One clear indication of the role good Internet connectivity plays in the economy is starting to show up in job postings. This telecommute position with Aetna, for example, states the following job requirements:
Minimum internet requirements for a telecommuting position include:
· A separate wired Internet connection
· Minimum download speed of 6MB
· Minimum upload speed of 1MB
· Satellite and other wireless Internet are NOT supported
Monday, March 17, 2014
IVP Capital TMT Advisory - SpectralShifts Weekly
I'm skeptical of Son's assertion that wireless is the solution to the U.S. premises fiber Internet infrastructure deficit. What's surprising is the incumbent telcos have been trying to sell this canard to divert attention away from their own wireline premise shortfalls. That's hardly disruptive or visionary.
What would impress me is breakout, actionable thinking that offers a functional alternative business model that would enable rapid build out of universal fiber to the premise.
Telecom Giants Drag Their Feet on Broadband for the Whole Country - Newsweek
Of course they drag their feet; it's their fiduciary duty to shareholders to do so. This story spotlights the inherent conflict in relying on the private sector alone to construct telecommunications infrastructure needed by a much larger constituency: the American public.
Despite their claims of having invested billions in telecom infrastructure, investor-owned telcos simply don't have enough cash to finance the transition of their networks from the old, copper POTS (Plain Old Telephone Service) cables to modern, fiber optic-based networks. Given that circumstance, they are leaving the old networks in place throughout most of their service territories. But since these networks are decades old and require a lot of costly maintenance, telcos are asking regulators to relieve them of the duty to maintain them to ensure every premise can get telephone service, sparking consumer push back.
Wednesday, March 12, 2014
Nebraska Broadband Study: Broadband Access Creates Jobs, Revenue | CivSource
It's about time for the cooper/coax cartel of the incumbent telco and cablecos to take their bootheels off the throat of the 21st century digital economy.
Tuesday, March 11, 2014
Iowa Poll: Aid for broadband gets Iowans' OK | The Des Moines Register | desmoinesregister.com: While adoption and satisfaction are relatively high, Gov. Terry Branstad’s Internet expansion initiative aims for 100 percent.This should be a goal for every state. But setting a goal without a realistic plan to reach it will only produce disappointment. Branstad's plan for getting there is based on providing tax incentives to spur the construction of necessary infrastructure. Problem is tax incentives alone cannot overcome market failure -- when there is insufficient economic incentive to invest in infrastructure reaching every home and business. To reach that goal, Iowa and other similarly situated states would have to form and fund state Internet infrastructure authorities to subsidize municipal networks and telecommunications consumer cooperatives.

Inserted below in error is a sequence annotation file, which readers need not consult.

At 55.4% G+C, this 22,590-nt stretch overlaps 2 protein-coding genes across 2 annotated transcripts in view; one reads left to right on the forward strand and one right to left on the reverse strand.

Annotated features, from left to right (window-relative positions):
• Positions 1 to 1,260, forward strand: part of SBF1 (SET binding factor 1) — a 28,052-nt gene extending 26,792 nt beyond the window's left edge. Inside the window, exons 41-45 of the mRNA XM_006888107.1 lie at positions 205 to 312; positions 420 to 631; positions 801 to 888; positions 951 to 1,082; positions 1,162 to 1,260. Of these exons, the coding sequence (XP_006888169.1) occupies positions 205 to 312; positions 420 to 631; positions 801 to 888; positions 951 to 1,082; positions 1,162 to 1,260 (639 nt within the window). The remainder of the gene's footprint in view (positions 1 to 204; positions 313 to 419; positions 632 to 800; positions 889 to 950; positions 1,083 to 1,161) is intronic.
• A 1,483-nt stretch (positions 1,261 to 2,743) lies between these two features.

“The governor’s bill is titled the ‘Connect Every Iowan’ bill, not ‘Connect Some Iowans’ or ‘Connect a majority of Iowans,’ ” said Adam Gregg, the governor’s lobbyist. “... We want to encourage ubiquitous access all throughout the state.”
Since states adjacent to Iowa tend to also suffer from market failure that leaves many of their residents off the Internet grid, Bradstad might also consider negotiating a compact with these states as he is currently doing for the health insurance exchange marketplace to form a regional Internet infrastructure authority. The very fact the Bradstad is acting on this issue in Iowa points up the deficiencies in U.S. federal government policy that leaves many Americans in Iowa and other states with less than universal premise Internet access.
Friday, March 07, 2014
Tennessee Legies Go Into Pro-Public Broadband Frenzy | Building the Gigabit City
Craig Settles reports on what appears to be the start of what I'm calling "Broadband Spring," powered by a decade of frustration and pent up demand to modernize telecommunications infrastructure to fiber to the premise architecture -- along with the realization that legacy incumbent telephone and cable companies are part of the problem and not part of the solution to getting that infrastructure in place.
This development could represent a tipping point where the public interest of modernizing the U.S. telecommunications infrastructure to fiber to the premise is outweighing the private interest of the legacy providers. It would be a welcome thaw after a 10-year-long winter of recession and failed public policy that has stood in the way of moving forward with this critical infrastructure.
Thursday, March 06, 2014